Join Deke McClelland for an in-depth discussion in this video Applying a basic "local" color adjustment, part of Illustrator CS5 One-on-One: Advanced.
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I've saved my progress as Red tiki totems.ai. In this exercise, we're going to replace all of the tikis that are rotated around the central tiki with the pair of different symbols. I'm also going to show you how to apply a local color adjustment to one set of the instances. Now, I want you to see here what I was talking about. I was telling you that normally, if a command is not applicable to an instance, if it has to be applied to the underlying symbol definition, that it will be dimmed. Let me demonstrate that. I'll go up to the Edit menu, choose Edit Colors.
You can see that Recolor Artwork is available to me, as is Recolor with Preset, which brings up a submenu of Preset options that will ultimately take you to the Recolor Artwork dialog box. But all these awful, frankly awful color adjustments right here that cannot be applied to an instance. They can only be applied to the underlying symbol definition. They are dimmed, just as it is more or less consistent with Illustrator's conventional interface. Anyway, I'm going to go ahead and Escape out of that. I just want you to see. All right, let's grab these other instances here.
Currently, I've got the central tiki selected. So I'm going to go up to the Select menu, choose the Inverse command again to grab all the other guys. We're going to replace them with yet another symbol, that's available inside of this document. If you click on the Replace thumbnail or the arrowhead next to it, to bring up the Symbols panel, and you scroll all the way down to the bottom here, uou'll see that there is this symbol right there, that's called Regal Vector Pack 16. It's a cool looking lion. I can go ahead and click on it to replace these tikis with these two tail lions.
Now notice that we still see the drop shadows, because that's a local adjustment. I want to get rid of the drop shadow. So I'm going to go over here to the Appearance panel, which just happens to be opened onscreen for me. I'm going to grab that Drop Shadow, and drag it to the Trash Can in order to get rid of it. Now we have no drop shadows associated with these guys. All right! I now want to take these lions and I want to give them wings. I just want to for whatever reason. So, I want those wings to be exactly centered around the current positions of each and everyone of these lions.
So, I'm going to want to create a second copy of the lions, and then replace them with the wing symbol. So I'll do that by going up to the Edit menu, and choosing the Copy command. Then I'll go back up to the Edit menu, and choose Paste in Back. Then of course, I can press Ctrl+C, and then Ctrl+B or Command+C, Command+B on the Mac in order to get the same effect. Now I won't see anything shift onscreen, because I have two lions directly on top of each other. Don't click anywhere, because if you do, it's going to be hard to reselect all of these lions that are exactly in back of the other ones.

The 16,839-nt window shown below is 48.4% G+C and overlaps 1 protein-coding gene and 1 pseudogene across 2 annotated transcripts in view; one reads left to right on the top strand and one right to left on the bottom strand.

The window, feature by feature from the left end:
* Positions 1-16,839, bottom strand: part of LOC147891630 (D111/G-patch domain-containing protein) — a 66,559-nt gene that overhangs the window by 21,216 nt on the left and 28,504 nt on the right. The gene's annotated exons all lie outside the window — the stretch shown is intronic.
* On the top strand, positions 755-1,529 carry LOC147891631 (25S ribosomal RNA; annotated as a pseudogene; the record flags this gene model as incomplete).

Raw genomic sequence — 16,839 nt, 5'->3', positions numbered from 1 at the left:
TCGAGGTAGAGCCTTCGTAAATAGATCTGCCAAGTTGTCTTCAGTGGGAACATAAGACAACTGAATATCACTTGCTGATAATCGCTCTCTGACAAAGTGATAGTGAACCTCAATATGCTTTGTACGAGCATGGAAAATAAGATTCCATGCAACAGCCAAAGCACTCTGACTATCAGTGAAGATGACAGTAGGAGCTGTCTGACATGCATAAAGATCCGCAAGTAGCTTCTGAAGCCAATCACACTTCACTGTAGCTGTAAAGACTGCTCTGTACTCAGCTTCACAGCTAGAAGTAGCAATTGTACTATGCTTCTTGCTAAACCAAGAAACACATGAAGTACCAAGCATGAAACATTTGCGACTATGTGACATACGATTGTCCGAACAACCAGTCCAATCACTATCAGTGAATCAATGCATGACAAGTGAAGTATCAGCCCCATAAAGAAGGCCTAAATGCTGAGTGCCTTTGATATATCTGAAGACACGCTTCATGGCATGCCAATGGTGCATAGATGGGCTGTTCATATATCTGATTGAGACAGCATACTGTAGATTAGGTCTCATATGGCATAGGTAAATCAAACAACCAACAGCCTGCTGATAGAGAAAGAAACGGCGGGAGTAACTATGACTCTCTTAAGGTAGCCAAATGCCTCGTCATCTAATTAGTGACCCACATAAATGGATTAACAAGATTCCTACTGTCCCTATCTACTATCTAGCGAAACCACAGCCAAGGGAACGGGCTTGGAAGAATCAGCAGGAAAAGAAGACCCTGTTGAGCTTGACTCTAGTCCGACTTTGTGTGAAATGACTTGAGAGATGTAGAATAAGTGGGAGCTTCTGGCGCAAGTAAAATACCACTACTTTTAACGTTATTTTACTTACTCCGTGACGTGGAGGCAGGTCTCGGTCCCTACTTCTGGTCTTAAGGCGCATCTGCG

Then go up to the Replace icon once again, click on it. Scroll down the list until you see this guy right there, Regal Vector Pack 14. That's these really awesome set of wings. Go ahead and click on it to select him. That works out beautifully. Then press the Enter key or the Return key on a Mac in order to hide that panel. All right, now I want the wings to be bigger. So I'm going to transform each set of wings about its own unique origin point. Of course, we do that by going up to the Object menu, choosing Transform, and then choose Transform Each.
Ctrl+Shift+Alt+D, Command+Shift+Option+D if you like in order bring up this dialog box. Last time around, I applied 50% for each Horizontal and Vertical value there. As a result, we have these very dinky wings. I don't want that. I want big wings. So I'm going to change each of these values to a 150%, like so. We get these ginormous wings. Click OK. Now I what to scoot them out, and make them grow a little bit more. So, that means that I need to scale them with respect to a shared origin point.
I'm going to do that using the Scale tool. So I'll either click on the Scale tool or press the S key. Then I'll Alt+Click or Option+Click at that guide intersection right there at the bottom of the tiki's lip, in order to bring up the Scale dialog box, that's too much scaling. 200% is way too much. So I'm going to change this value to a 120%, and press the Tab key. Assuming that the Preview check box is on, I can see the results in the background. I'll click OK. Now after all this, you may still be asking Deke, I thought this was going to be about a local color adjustment.
How in the world will you pull that off? What are you even talking about? Well, here is what I want to do. I want to take all the wings. Again, for a purely aesthetic reasons, and color them red. I could do that using the Recolor Artwork command, so I can modify the original symbol definition. But let's say I don't want to. Let's just say I want to place red on top of the existing wing color as a local adjustment. Well, then I'd go over to the Appearance panel here. I would add a fill by dropping down to this Add New Fill icon, or you can press Ctrl+Slash, Command+Slash on the Mac in order to add a fill.
It comes up as black by default, so nothing changes onscreen. Let's go ahead and click on this color, and change it to the Red swatch. We end up with the local color adjustments. So the original symbol definition, if I bring up the Symbols panel for Regal Vector Pack 14 is still black. Yet, we've managed to override that color by throwing a code of red fill on top of every single one of these wings. That is one way anyway, a very simple way to create a local color adjustment on an instance by instance basis here inside Illustrator.
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